It noted that the GLBT Historical Society's archival database lists more than 1,300 local sites associated with sexuality-based subcultures, such as bars, bathhouses, restaurants, community centers, religious centers, social service organizations, bookstores, nonprofit organizations, publishers, and gay-oriented businesses.

"It officially recognized the legitimacy of queer history when it came to planning issues," said architect Alan Martinez, who chaired the Friends group and is a former member of the city's Historic Preservation Commission.

Graves and Watson plan to keep the scope of their work between the early roots of the city's LGBT community in the 19th century through the AIDS crisis in the 1980s.

Some of the themes they intend to explore include the influence of 1920s bohemian culture; the establishment of social gathering places in 1933 after the repeal of Prohibition; the effects of World War II; police harassment and bar raids in the 1950s as the first LGBT activist groups began to form; and the LGBT rights movements in the 1970s.

Martinez, who with Boyd is serving on the project's advisory committee, is eager to see important lesbian historical sites be given prominence due to the document's production.

"If nothing else, finding some appropriate ways to honor lesbian history probably is the most important thing," he said.

For her master's in historic preservation thesis in 2009 at the University of Southern California, Watson documented the lesbian history of San Francisco's North Beach neighborhood. She now plans to gather information on sites across the city to include in the historic context statement, such as Maud's in Cole Valley, a lesbian bar opened in the 1960s that closed in the 1980s.

The bar, at 937 Cole Street, is now called Finnegan's Wake but remains largely as is from its days as Maud's, said Watson, who grew up in San Jose and has lived in San Francisco since 2002.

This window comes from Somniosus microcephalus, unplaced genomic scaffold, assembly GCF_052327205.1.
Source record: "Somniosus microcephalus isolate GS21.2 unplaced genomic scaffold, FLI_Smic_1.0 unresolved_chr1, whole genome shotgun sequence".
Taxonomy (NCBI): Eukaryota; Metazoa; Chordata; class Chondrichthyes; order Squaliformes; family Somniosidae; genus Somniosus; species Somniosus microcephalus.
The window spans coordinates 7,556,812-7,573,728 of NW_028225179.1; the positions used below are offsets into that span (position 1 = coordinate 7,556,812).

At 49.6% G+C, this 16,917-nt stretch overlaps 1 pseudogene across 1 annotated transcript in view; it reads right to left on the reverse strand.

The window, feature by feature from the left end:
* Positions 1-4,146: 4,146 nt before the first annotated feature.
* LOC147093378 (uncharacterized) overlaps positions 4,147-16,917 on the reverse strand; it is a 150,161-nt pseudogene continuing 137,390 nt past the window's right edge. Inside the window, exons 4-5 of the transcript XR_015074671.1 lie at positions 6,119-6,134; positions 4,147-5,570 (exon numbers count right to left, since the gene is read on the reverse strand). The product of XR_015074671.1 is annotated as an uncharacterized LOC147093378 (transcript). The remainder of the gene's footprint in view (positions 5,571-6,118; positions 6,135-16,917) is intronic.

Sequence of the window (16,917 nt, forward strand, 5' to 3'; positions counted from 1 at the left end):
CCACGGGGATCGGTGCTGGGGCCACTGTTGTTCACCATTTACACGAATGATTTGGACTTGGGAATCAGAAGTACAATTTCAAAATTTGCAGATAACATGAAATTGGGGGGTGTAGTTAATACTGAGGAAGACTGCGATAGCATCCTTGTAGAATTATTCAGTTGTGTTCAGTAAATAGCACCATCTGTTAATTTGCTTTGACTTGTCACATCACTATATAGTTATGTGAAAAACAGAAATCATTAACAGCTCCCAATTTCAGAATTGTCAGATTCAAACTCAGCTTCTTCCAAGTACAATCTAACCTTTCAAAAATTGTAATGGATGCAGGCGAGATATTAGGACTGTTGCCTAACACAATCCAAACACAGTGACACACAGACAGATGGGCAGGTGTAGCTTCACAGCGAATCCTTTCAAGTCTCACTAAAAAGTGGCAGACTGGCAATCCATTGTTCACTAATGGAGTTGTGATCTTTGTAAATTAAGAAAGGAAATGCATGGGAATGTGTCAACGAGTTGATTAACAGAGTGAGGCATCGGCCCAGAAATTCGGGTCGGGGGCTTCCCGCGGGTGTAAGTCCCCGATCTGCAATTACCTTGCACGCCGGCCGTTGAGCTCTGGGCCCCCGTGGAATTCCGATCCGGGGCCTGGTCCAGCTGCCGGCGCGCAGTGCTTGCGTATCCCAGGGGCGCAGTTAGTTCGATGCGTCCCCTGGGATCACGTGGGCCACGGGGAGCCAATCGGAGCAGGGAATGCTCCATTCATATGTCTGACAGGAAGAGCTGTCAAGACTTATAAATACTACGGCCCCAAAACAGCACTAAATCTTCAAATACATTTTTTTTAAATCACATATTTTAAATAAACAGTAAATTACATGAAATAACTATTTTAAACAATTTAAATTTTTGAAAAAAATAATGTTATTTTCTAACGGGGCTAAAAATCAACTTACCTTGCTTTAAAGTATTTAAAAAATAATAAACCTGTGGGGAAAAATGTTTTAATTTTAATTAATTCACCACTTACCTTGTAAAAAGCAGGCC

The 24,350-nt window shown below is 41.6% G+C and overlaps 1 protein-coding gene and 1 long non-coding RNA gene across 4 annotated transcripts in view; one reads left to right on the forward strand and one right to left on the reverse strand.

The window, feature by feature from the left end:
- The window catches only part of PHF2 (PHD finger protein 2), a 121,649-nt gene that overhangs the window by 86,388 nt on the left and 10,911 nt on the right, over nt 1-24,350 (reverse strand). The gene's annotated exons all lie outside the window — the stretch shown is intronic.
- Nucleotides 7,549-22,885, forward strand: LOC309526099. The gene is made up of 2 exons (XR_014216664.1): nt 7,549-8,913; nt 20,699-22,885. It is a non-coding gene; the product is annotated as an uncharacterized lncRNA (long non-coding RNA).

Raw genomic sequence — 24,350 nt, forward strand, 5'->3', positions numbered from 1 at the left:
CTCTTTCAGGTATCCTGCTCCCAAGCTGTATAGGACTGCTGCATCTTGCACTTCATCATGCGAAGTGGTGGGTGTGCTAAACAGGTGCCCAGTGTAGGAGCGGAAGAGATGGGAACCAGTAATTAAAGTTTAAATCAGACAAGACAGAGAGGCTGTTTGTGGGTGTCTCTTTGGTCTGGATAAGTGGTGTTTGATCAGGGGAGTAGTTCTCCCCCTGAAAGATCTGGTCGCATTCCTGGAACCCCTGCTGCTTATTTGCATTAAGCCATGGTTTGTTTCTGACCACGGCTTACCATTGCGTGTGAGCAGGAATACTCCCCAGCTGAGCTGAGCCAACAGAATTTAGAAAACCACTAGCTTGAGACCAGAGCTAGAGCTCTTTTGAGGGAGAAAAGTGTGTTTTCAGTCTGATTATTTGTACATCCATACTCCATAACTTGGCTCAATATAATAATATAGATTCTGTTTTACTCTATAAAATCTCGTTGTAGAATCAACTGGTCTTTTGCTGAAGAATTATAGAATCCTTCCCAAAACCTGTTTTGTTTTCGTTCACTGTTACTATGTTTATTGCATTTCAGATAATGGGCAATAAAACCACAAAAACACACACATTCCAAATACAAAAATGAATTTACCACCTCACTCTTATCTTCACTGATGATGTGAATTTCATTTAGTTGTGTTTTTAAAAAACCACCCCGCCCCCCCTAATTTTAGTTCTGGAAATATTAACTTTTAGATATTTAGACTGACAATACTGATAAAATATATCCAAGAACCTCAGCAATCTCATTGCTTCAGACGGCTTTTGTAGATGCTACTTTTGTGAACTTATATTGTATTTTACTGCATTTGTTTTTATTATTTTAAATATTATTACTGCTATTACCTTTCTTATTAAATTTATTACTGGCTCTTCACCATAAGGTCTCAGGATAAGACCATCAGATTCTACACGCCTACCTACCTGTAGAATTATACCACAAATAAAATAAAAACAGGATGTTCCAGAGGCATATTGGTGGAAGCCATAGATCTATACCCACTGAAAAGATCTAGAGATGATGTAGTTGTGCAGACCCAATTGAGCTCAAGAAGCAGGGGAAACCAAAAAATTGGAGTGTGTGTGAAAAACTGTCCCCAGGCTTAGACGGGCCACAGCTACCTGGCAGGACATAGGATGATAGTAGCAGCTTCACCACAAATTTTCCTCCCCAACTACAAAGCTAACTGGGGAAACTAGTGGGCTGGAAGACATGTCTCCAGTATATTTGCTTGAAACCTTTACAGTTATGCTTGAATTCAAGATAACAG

"It was sort of like a community center for the lesbian community," she said.

Rikki Streicher, an out lesbian who died in 1994, owned Maud's and also helped found the Federation of Gay Games. The site of the early games, Kezar Stadium in Golden Gate Park, is an example of a place most people don't associate as being of LGBT historical import, said Graves, that likely will be highlighted in the context statement.

"I am also really interested in LGBT culture being part of this study. I am very interested in finding the homes, studios, and performance spaces of LGBT artists," she said.

The document is not meant to be exhaustive, the women pointed out, though they do intend for it to be as broad as possible, with special attention made to including important sites related to bisexuals, LGBT people of color, and the transgender community.

"It is a very big story," Graves said of the city's LGBT past. "We feel committed to making sure we do represent the range of diverse experiences of the LGBT community."

They are asking the public's help in locating people and sites to include and are inviting people to come share their stories with them at a forum next month.

"We are going to need people's help in telling those stories," said Graves. "Sometimes it is big stories and sometimes it is everyday experiences that have shaped the community. We want to hear all of that from people."

The first public presentation on the project, titled "Remembering LGBT Historic Sites in San Francisco: A Community Workshop," will take place from 6 to 7:30 p.m. Thursday, November 14 in the Audre Lorde Room at the San Francisco Women's Building, 3543 18th Street in the Mission.

For more information, contact Watson and Graves at [email protected] or visit the "Preserving LGBT Historic Sites" page on Facebook at